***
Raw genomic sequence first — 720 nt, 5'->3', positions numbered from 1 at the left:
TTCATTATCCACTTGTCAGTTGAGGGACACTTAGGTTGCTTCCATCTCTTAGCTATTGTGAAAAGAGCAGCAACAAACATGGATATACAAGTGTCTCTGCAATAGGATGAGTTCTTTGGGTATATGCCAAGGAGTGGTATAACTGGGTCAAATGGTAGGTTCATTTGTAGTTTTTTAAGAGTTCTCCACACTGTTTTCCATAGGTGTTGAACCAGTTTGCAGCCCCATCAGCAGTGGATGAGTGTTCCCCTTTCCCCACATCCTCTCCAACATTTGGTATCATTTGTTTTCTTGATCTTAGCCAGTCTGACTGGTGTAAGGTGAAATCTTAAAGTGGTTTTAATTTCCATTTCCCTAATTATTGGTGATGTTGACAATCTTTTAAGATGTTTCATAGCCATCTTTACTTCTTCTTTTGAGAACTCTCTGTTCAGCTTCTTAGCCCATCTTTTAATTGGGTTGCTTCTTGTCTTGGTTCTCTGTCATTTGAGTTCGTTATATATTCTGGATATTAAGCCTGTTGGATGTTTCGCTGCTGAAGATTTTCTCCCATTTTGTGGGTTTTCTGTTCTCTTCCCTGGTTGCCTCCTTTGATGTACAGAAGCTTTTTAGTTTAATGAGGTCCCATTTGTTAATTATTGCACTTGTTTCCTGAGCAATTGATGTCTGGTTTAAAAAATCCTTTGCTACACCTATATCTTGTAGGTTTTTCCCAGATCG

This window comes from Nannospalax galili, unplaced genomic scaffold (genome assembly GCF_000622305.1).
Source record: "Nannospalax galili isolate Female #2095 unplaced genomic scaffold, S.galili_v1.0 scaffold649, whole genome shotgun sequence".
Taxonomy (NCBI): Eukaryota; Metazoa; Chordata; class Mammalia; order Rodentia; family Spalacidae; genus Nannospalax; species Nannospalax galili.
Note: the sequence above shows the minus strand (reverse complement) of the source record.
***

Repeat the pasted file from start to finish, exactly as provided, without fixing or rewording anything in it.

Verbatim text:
Raw genomic sequence first — 720 nt, 5'->3', positions numbered from 1 at the left:
TTCATTATCCACTTGTCAGTTGAGGGACACTTAGGTTGCTTCCATCTCTTAGCTATTGTGAAAAGAGCAGCAACAAACATGGATATACAAGTGTCTCTGCAATAGGATGAGTTCTTTGGGTATATGCCAAGGAGTGGTATAACTGGGTCAAATGGTAGGTTCATTTGTAGTTTTTTAAGAGTTCTCCACACTGTTTTCCATAGGTGTTGAACCAGTTTGCAGCCCCATCAGCAGTGGATGAGTGTTCCCCTTTCCCCACATCCTCTCCAACATTTGGTATCATTTGTTTTCTTGATCTTAGCCAGTCTGACTGGTGTAAGGTGAAATCTTAAAGTGGTTTTAATTTCCATTTCCCTAATTATTGGTGATGTTGACAATCTTTTAAGATGTTTCATAGCCATCTTTACTTCTTCTTTTGAGAACTCTCTGTTCAGCTTCTTAGCCCATCTTTTAATTGGGTTGCTTCTTGTCTTGGTTCTCTGTCATTTGAGTTCGTTATATATTCTGGATATTAAGCCTGTTGGATGTTTCGCTGCTGAAGATTTTCTCCCATTTTGTGGGTTTTCTGTTCTCTTCCCTGGTTGCCTCCTTTGATGTACAGAAGCTTTTTAGTTTAATGAGGTCCCATTTGTTAATTATTGCACTTGTTTCCTGAGCAATTGATGTCTGGTTTAAAAAATCCTTTGCTACACCTATATCTTGTAGGTTTTTCCCAGATCG

This window comes from Nannospalax galili, unplaced genomic scaffold (genome assembly GCF_000622305.1).
Source record: "Nannospalax galili isolate Female #2095 unplaced genomic scaffold, S.galili_v1.0 scaffold649, whole genome shotgun sequence".
Taxonomy (NCBI): Eukaryota; Metazoa; Chordata; class Mammalia; order Rodentia; family Spalacidae; genus Nannospalax; species Nannospalax galili.
Note: the sequence above shows the minus strand (reverse complement) of the source record.